Investing in Productivity

by Ryan Detrick, LPL Research

Productivity will need to play a key role to drive gross domestic product (GDP) growth in the coming years, as we recently discussed in our blog. This week, we look at the trend in S&P 500 firms’ use of cash over the past decade and why more granular analysis is necessary to identify which areas of the market are actually driving productivity growth.

The chart below shows that, at the index level, S&P 500 firms’ preference for utilizing excess cash on their balance sheets to return money to shareholders via stock repurchases and dividends had been steadily increasing since the end of the Great Recession. That trend has reversed somewhat in recent quarters, as firms may be reinvesting cash in their businesses to increase productivity through the adoption of new technologies, investments in new equipment, and additional training and education to their employees, just to name a few examples.

But it’s important to understand how capex is being deployed to better determine which industries’ capital expenditures are supporting efforts to drive productivity gains. Let’s look at the healthcare sector as an example. Generally speaking, large cap pharmaceutical companies spend most of their capital on research and development (R&D) in hopes of developing a new drug. As a group, their spending on productivity improvements/efficiency gains is significantly less under most circumstances. In contrast, the healthcare equipment and technology space invests material amounts of capital in products and processes that either improve internal processes or can be sold to improve the productivity of other healthcare companies. This isn’t to say pharmaceuticals don’t have other investment merits; however, it shows that determining which market segments will likely drive productivity gains requires more granular analysis.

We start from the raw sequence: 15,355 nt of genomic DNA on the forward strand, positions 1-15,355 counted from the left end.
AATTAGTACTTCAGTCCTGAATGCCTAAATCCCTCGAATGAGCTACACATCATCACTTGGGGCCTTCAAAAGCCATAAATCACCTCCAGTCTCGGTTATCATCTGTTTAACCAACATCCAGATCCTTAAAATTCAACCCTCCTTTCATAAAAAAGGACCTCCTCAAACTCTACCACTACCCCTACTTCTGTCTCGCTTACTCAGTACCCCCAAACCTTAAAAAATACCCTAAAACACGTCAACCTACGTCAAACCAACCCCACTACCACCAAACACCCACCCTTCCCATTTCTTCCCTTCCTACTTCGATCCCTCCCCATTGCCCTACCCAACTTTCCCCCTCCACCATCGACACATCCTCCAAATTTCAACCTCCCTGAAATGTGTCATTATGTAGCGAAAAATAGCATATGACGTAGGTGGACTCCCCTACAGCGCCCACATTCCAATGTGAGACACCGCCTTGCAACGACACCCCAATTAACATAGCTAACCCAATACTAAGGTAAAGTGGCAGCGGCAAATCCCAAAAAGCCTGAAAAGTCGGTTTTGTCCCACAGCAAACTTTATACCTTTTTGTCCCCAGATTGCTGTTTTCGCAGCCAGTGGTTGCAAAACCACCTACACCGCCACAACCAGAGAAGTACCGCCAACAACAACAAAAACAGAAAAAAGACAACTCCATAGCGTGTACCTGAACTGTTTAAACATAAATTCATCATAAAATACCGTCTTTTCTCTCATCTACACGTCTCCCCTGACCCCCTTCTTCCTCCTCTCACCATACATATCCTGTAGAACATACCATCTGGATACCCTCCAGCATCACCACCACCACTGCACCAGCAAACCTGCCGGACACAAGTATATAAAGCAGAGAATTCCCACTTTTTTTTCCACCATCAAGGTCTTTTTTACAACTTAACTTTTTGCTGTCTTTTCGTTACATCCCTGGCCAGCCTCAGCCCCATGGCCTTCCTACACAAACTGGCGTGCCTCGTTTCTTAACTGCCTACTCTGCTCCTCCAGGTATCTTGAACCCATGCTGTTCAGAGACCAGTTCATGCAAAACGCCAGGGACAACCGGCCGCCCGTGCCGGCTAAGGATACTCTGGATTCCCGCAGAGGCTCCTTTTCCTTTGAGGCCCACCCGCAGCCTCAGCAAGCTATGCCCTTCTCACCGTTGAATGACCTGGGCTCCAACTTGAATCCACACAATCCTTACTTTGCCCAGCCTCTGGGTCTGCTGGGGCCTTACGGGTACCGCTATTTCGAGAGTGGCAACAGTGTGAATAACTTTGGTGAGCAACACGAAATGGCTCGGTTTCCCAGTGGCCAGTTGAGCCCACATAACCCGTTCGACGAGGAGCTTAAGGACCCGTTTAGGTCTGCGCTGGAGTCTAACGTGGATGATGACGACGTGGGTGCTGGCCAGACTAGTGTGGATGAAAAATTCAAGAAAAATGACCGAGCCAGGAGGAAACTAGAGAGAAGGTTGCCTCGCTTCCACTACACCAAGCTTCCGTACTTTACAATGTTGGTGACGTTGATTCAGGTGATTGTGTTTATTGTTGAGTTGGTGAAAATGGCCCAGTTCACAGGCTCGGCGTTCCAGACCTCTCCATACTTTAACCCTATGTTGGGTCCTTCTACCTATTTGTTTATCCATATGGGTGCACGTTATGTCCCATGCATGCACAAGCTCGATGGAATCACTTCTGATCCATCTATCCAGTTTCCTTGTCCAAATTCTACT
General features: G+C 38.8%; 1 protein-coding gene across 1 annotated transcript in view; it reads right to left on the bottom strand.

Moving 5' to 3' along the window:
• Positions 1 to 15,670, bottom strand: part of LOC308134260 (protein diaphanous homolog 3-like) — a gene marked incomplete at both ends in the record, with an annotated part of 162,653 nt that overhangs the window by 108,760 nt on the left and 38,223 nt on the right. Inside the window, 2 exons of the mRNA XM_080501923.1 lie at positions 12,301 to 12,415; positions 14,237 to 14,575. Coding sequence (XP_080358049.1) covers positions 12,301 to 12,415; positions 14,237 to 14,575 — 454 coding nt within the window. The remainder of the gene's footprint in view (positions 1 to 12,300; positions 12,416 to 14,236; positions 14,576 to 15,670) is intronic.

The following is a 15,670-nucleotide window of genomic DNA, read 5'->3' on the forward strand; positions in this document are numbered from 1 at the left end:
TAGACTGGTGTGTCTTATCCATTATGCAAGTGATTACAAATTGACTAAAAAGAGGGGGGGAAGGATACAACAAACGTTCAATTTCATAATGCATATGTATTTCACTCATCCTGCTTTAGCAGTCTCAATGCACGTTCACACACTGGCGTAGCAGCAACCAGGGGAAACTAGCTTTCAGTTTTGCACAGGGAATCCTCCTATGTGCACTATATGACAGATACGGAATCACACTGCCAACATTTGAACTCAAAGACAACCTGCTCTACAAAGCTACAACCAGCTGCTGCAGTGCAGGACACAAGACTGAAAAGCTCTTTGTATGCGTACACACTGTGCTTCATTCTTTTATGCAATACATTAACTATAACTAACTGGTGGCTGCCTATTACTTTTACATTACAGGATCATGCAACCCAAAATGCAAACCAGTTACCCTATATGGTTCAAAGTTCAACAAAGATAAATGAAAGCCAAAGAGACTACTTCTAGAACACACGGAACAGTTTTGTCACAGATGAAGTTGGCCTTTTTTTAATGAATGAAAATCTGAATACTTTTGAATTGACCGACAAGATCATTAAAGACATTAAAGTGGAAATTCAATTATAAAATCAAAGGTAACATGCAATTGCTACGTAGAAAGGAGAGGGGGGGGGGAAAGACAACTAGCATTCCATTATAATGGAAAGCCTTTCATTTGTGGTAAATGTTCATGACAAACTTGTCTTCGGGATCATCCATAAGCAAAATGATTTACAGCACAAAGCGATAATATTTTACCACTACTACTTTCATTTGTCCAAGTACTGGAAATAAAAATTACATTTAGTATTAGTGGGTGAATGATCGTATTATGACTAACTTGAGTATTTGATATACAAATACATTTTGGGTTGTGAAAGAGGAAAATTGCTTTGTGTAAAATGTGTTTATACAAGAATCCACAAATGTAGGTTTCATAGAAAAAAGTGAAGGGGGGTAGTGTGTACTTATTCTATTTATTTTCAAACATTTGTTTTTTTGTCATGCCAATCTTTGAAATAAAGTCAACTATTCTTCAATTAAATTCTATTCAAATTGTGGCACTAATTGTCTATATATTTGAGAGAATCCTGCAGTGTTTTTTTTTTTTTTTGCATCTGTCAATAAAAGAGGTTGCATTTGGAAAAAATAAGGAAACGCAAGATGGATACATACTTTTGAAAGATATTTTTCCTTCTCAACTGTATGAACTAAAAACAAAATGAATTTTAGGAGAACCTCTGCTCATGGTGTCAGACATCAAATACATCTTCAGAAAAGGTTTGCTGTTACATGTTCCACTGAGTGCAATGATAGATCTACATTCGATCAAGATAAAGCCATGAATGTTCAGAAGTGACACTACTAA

Increasing productivity will be key to GDP growth; tentative signs indicate that some firms may be placing a higher priority on it. Taken together, these companies and market segments could help to enhance not only shareholder returns by means such as increased profitability, greater market share, and a more skilled workforce, but also economic growth. However, investing in market segments leading this trend will likely require a more targeted approach.



The economic forecasts set forth in the presentation may not develop as predicted.
The Standard & Poor’s 500 Index is a capitalization-weighted index of 500 stocks designed to measure performance of the broad domestic economy through changes in the aggregate market value of 500 stocks representing all major industries.
Investing in stock includes numerous specific risks including: the fluctuation of dividend, loss of principal and potential illiquidity of the investment in a falling market.
Gross Domestic Product (GDP) is the monetary value of all the finished goods and services produced within a country’s borders in a specific time period, though GDP is usually calculated on an annual basis. It includes all of private and public consumption, government outlays, investments and exports less imports that occur within a defined territory.
Indices are unmanaged and cannot be invested into directly. Unmanaged index returns do not reflect fees, expenses, or sales charges. Index performance is not indicative of the performance of any investment. Past performance is no guarantee of future results.
The opinions voiced in this material are for general information only and are not intended to provide or be construed as providing specific investment advice or recommendations for any individual security.
This research material has been prepared by LPL Financial LLC.
To the extent you are receiving investment advice from a separately registered independent investment advisor, please note that LPL Financial LLC is not an affiliate of and makes no representation with respect to such entity.
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